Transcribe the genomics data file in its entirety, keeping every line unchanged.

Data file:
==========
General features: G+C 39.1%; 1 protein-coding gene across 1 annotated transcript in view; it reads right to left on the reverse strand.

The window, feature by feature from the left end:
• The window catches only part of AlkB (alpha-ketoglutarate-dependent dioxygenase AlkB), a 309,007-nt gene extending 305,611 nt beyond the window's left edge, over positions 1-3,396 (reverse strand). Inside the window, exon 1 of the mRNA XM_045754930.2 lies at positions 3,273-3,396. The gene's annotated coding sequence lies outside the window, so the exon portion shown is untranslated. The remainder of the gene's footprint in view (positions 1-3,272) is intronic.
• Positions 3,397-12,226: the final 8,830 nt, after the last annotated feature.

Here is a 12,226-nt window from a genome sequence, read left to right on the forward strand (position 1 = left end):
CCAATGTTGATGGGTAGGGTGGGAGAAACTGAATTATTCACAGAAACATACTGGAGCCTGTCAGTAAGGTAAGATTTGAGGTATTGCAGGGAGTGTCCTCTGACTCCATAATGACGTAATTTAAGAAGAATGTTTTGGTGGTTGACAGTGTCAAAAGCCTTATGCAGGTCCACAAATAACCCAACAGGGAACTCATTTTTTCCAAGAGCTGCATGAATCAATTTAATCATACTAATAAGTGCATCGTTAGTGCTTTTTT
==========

General features: G+C 39.1%; 1 protein-coding gene across 1 annotated transcript in view; it reads right to left on the reverse strand.

The window, feature by feature from the left end:
• The window catches only part of AlkB (alpha-ketoglutarate-dependent dioxygenase AlkB), a 309,007-nt gene extending 305,611 nt beyond the window's left edge, over positions 1-3,396 (reverse strand). Inside the window, exon 1 of the mRNA XM_045754930.2 lies at positions 3,273-3,396. The gene's annotated coding sequence lies outside the window, so the exon portion shown is untranslated. The remainder of the gene's footprint in view (positions 1-3,272) is intronic.
• Positions 3,397-12,226: the final 8,830 nt, after the last annotated feature.

Here is a 12,226-nt window from a genome sequence, read left to right on the forward strand (position 1 = left end):
CCAATGTTGATGGGTAGGGTGGGAGAAACTGAATTATTCACAGAAACATACTGGAGCCTGTCAGTAAGGTAAGATTTGAGGTATTGCAGGGAGTGTCCTCTGACTCCATAATGACGTAATTTAAGAAGAATGTTTTGGTGGTTGACAGTGTCAAAAGCCTTATGCAGGTCCACAAATAACCCAACAGGGAACTCATTTTTTCCAAGAGCTGCATGAATCAATTTAATCATACTAATAAGTGCATCGTTAGTGCTTTTTT